Florida has a python problem.
Since the introduction of Burmese Pythons—no one can actually pinpoint when they came to Florida—the explosive growth of the python population in the Florida everglades is now considered a threat to the ecological balance.
Because pythons that can begin reproducing at four-years old–laying 100 eggs–and grow up to 23-feet long have a tendency to eat a lot.
Here is a sample of a 5-year old python’s diet, as reported in the Economist.
“According to the South Florida authorities, over the course of five years the average python will consume one raccoon, one opossum, four alligators, five American coots, six little blue herons, eight ibises, ten squirrels, 15 rabbits, 15 wrens, 30 cotton rats and 72 mice.“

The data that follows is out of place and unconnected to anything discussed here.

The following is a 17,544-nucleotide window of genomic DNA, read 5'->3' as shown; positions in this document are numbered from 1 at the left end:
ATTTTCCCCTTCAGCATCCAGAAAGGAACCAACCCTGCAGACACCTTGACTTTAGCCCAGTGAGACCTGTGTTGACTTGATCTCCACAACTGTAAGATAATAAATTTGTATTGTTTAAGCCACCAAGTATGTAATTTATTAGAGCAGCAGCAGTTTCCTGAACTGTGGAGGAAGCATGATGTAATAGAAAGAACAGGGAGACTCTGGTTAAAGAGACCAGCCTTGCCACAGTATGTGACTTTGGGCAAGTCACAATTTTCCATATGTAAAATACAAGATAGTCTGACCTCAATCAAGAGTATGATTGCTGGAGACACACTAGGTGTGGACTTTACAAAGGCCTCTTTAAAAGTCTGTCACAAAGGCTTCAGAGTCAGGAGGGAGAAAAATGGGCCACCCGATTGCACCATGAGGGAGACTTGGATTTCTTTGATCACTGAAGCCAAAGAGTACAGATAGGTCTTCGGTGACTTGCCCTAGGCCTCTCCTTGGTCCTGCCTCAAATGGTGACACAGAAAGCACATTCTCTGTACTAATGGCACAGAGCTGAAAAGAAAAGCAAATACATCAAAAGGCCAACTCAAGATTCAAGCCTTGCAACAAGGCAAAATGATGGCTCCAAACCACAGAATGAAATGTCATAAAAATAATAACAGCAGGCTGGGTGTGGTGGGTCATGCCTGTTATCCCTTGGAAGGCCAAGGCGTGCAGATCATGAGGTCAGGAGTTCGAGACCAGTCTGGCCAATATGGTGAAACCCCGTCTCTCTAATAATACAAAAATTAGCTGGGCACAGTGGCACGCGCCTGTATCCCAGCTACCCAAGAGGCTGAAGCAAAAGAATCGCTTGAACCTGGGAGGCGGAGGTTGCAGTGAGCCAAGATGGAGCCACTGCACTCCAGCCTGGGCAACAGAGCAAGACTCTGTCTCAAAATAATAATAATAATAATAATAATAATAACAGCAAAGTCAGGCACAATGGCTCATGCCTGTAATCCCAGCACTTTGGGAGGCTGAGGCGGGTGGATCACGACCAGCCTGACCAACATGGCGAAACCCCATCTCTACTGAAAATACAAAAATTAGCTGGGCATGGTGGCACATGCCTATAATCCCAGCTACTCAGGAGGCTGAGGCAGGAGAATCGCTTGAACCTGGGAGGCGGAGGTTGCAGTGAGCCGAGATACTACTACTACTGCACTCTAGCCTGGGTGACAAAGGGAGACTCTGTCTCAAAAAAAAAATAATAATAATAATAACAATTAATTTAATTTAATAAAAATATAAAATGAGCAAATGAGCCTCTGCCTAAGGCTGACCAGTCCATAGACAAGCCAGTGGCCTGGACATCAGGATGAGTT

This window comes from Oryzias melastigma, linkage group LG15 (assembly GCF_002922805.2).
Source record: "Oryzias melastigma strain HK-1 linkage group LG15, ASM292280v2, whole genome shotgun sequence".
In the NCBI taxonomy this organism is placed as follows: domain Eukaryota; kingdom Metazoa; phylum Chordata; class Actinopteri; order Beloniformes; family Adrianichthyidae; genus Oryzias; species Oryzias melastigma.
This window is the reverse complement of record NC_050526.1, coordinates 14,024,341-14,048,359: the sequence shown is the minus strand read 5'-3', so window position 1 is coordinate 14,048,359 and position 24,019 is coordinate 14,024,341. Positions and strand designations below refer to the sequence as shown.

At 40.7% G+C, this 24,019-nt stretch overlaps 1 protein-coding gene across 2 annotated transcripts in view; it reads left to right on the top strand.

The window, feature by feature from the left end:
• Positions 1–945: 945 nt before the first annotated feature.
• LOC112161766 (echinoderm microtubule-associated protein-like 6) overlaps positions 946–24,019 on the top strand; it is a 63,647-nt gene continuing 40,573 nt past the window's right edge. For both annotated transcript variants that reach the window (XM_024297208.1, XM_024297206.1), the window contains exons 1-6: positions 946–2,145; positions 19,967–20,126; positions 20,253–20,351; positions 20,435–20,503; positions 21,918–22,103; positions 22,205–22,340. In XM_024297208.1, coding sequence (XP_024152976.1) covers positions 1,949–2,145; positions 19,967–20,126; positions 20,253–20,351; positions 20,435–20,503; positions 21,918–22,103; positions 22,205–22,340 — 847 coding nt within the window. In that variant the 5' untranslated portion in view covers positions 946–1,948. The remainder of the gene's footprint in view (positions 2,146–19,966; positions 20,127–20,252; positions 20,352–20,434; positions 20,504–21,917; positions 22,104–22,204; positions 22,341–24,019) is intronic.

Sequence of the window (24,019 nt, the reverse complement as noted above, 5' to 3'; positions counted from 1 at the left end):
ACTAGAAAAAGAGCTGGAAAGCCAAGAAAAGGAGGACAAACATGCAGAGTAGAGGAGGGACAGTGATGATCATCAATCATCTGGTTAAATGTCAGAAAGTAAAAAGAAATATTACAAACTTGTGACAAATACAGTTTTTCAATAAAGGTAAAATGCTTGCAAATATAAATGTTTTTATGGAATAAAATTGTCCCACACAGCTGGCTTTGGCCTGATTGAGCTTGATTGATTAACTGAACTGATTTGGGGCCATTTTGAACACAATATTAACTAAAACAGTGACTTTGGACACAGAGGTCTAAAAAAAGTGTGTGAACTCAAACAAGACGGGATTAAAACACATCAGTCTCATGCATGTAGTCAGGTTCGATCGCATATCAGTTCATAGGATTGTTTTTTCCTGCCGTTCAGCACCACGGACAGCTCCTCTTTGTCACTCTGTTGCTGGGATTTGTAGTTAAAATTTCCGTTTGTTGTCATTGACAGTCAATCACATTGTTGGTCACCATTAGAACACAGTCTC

To make matters worse for Florida’s wildlife population, there now appears to be a “super snake” in Florida.
This new “super snake” appears to be a crossbreed between Burmese Pythons and Indian Pythons and, due to their ability to adapt to larger habitats, may cause more destruction to the animal population further north.
— The men fighting Florida’s python epidemic
— Newly Discovered Hybrid Pythons Are Threatening Florida’s Wildlife